Wasootch Ridge trail in May 2020
Also located in Kananaskis, Wasootch Ridge is a favourite of ours. It’s a straightforward and steep trail that quickly leads to stunning views (as in within 25 minutes of hiking, you’ll be treated to views). There are also options once you’re on the ridge meaning you can choose your own adventure…you can get good views without going all the way to the true summit, or you can do the difficult scramble to the true summit and go back down the same way you came, or make it into a loop and descend the backside of the peak (though prepare for loose scree, bushwacking and a long walk out along a creek bed.) Options abound!
Distance: About 13 kilometres roundtrip (if you go to the true summit and come back the same way. Note few people go to the tricky true summit, most turn back 1 kilometre before.)
Elevation Gain: Up to 1,00 metres
Parking: Park at the Wasootch Day Use Area. The trailhead is behind the picnic tables (which are in the trees, across from the toilets.) There are three different trails to choose from and we recommend the trail leading from the picnic table on the right.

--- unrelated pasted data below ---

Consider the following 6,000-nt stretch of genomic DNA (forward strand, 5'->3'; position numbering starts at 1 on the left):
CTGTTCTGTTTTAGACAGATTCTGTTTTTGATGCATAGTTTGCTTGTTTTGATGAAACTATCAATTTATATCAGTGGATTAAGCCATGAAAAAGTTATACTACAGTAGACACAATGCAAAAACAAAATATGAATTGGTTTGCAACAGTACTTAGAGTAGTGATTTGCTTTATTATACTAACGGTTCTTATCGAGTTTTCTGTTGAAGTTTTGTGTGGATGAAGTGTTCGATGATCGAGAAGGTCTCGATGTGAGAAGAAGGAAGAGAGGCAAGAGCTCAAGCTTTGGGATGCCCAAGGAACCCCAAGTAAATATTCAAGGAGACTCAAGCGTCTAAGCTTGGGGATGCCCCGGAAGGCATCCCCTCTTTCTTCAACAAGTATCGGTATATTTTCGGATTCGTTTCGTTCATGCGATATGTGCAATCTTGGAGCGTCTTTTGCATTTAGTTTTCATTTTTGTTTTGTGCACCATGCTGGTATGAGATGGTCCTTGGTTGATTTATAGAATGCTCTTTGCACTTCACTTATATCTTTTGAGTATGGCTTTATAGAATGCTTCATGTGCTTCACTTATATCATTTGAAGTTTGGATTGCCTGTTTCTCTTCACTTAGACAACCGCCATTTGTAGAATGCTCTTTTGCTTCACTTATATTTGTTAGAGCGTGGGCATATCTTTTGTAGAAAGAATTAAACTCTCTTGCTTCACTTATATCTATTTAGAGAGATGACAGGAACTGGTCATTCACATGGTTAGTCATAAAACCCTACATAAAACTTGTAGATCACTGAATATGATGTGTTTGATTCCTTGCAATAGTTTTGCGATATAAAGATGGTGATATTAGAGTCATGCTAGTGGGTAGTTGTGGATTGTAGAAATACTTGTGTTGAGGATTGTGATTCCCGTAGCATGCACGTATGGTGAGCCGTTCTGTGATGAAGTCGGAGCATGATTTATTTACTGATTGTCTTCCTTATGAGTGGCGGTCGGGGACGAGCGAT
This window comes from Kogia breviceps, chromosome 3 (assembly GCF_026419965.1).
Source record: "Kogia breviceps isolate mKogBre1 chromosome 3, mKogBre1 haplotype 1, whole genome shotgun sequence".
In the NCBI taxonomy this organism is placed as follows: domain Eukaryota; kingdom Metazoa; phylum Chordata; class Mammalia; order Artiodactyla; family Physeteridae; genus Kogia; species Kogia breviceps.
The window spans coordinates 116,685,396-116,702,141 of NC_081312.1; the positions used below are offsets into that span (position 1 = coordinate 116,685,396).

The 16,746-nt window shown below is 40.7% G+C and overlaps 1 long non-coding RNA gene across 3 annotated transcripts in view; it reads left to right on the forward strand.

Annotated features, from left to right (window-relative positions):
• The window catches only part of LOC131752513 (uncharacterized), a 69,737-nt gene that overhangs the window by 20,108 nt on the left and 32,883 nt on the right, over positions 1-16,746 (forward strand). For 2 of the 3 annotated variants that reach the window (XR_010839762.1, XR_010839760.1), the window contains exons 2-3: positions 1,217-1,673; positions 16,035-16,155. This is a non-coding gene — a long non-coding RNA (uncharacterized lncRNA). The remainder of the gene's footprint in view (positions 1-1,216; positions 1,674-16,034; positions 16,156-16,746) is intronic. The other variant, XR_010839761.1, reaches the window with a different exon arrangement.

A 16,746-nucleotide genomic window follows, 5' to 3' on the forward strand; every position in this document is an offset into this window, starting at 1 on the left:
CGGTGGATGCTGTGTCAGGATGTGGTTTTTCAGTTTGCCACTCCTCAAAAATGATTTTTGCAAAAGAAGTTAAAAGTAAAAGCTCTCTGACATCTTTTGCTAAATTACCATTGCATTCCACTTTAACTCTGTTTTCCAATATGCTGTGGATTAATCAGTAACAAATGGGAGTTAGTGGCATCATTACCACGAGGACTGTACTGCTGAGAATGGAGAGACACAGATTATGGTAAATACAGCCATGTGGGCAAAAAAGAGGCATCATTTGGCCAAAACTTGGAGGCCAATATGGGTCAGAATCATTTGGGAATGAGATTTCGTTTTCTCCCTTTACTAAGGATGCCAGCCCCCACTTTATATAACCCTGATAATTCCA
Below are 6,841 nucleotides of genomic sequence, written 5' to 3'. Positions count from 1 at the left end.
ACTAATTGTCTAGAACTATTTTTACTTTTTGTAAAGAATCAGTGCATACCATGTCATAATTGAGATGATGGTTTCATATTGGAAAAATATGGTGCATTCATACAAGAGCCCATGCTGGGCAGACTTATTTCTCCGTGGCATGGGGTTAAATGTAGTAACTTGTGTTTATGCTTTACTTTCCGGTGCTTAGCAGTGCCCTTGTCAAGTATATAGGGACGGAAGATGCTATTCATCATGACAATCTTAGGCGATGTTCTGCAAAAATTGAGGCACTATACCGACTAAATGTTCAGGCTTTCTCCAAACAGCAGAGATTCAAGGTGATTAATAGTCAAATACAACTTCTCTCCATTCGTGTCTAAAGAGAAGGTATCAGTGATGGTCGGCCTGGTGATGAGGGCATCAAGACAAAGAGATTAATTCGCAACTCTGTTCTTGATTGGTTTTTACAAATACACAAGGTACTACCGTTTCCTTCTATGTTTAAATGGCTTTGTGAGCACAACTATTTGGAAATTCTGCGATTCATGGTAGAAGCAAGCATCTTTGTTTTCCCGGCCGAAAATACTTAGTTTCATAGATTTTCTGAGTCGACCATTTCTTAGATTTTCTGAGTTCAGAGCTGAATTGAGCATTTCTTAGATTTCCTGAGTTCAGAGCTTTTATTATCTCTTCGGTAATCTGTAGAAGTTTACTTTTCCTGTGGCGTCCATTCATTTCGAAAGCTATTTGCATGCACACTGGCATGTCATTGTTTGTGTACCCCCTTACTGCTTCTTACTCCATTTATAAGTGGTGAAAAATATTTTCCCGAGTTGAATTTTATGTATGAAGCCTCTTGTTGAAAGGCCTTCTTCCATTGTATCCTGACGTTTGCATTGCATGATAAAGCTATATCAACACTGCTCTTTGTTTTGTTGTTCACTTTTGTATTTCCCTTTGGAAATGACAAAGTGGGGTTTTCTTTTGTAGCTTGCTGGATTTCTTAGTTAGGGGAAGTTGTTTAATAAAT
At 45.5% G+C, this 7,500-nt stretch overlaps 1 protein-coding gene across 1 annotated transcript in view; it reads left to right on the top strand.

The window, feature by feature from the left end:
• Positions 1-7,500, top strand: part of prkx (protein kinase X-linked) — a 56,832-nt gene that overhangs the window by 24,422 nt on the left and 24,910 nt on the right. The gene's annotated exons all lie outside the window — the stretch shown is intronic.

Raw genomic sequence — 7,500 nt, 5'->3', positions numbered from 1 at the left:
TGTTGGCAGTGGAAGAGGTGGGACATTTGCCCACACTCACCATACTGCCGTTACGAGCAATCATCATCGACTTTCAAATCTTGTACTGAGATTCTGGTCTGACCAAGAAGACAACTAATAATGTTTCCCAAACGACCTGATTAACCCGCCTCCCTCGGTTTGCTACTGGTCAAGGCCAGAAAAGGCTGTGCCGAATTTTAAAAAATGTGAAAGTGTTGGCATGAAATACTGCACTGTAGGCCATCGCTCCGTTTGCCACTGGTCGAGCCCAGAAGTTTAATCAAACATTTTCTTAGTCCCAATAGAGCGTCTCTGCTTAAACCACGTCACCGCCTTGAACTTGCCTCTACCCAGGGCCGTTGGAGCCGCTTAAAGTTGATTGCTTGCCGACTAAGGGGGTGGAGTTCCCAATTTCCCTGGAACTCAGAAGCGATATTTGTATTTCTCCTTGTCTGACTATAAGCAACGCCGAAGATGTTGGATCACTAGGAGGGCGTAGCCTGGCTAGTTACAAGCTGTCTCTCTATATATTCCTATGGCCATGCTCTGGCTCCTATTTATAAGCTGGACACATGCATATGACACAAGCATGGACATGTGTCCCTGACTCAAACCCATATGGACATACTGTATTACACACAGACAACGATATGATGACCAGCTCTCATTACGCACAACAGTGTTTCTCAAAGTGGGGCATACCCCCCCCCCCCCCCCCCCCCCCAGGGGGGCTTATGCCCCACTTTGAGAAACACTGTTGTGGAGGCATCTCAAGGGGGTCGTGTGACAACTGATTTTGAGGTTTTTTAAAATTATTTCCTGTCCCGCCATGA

Ridge Hike Reminders
- Pack lots of water! Ridge hikes are unlike other hikes where there are plenty of opportunities to refill from streams and rivers. In addition, the steepness is taxing. Make sure you pack plenty of water as you’ll need it.
- Don’t forget your bear spray and we’re entering that time of year where it’s important you check yourself for ticks after your hike.
- While you should always pack for variable weather conditions, this is particularly important on ridge hikes when you’re very exposed to the elements. Ridges can be extra windy so layers are important.
- Be prepared for lots of snow, especially in early season including May and June. Microspikes and poles are a must.
- You don’t have to go to the true summit! A lot of ridge hikes offer stunning views very quickly.